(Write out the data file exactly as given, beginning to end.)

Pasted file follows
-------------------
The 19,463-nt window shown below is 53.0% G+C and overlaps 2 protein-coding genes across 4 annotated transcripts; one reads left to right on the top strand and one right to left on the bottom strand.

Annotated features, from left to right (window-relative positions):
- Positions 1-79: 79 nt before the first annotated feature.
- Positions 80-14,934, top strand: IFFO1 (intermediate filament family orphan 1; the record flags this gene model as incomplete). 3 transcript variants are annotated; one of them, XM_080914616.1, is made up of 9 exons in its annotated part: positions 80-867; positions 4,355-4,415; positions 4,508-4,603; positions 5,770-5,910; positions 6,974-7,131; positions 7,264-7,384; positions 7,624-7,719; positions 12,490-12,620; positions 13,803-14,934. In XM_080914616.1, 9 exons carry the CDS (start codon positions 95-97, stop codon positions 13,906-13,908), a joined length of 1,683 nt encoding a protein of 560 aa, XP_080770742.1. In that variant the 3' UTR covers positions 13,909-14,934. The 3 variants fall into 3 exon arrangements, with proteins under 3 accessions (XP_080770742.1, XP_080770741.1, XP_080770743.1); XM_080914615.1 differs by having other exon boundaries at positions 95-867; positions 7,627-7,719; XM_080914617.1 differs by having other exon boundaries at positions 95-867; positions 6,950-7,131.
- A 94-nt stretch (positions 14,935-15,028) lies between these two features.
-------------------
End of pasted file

The 19,463-nt window shown below is 53.0% G+C and overlaps 2 protein-coding genes across 4 annotated transcripts; one reads left to right on the top strand and one right to left on the bottom strand.

Annotated features, from left to right (window-relative positions):
- Positions 1-79: 79 nt before the first annotated feature.
- Positions 80-14,934, top strand: IFFO1 (intermediate filament family orphan 1; the record flags this gene model as incomplete). 3 transcript variants are annotated; one of them, XM_080914616.1, is made up of 9 exons in its annotated part: positions 80-867; positions 4,355-4,415; positions 4,508-4,603; positions 5,770-5,910; positions 6,974-7,131; positions 7,264-7,384; positions 7,624-7,719; positions 12,490-12,620; positions 13,803-14,934. In XM_080914616.1, 9 exons carry the CDS (start codon positions 95-97, stop codon positions 13,906-13,908), a joined length of 1,683 nt encoding a protein of 560 aa, XP_080770742.1. In that variant the 3' UTR covers positions 13,909-14,934. The 3 variants fall into 3 exon arrangements, with proteins under 3 accessions (XP_080770742.1, XP_080770741.1, XP_080770743.1); XM_080914615.1 differs by having other exon boundaries at positions 95-867; positions 7,627-7,719; XM_080914617.1 differs by having other exon boundaries at positions 95-867; positions 6,950-7,131.
- A 94-nt stretch (positions 14,935-15,028) lies between these two features.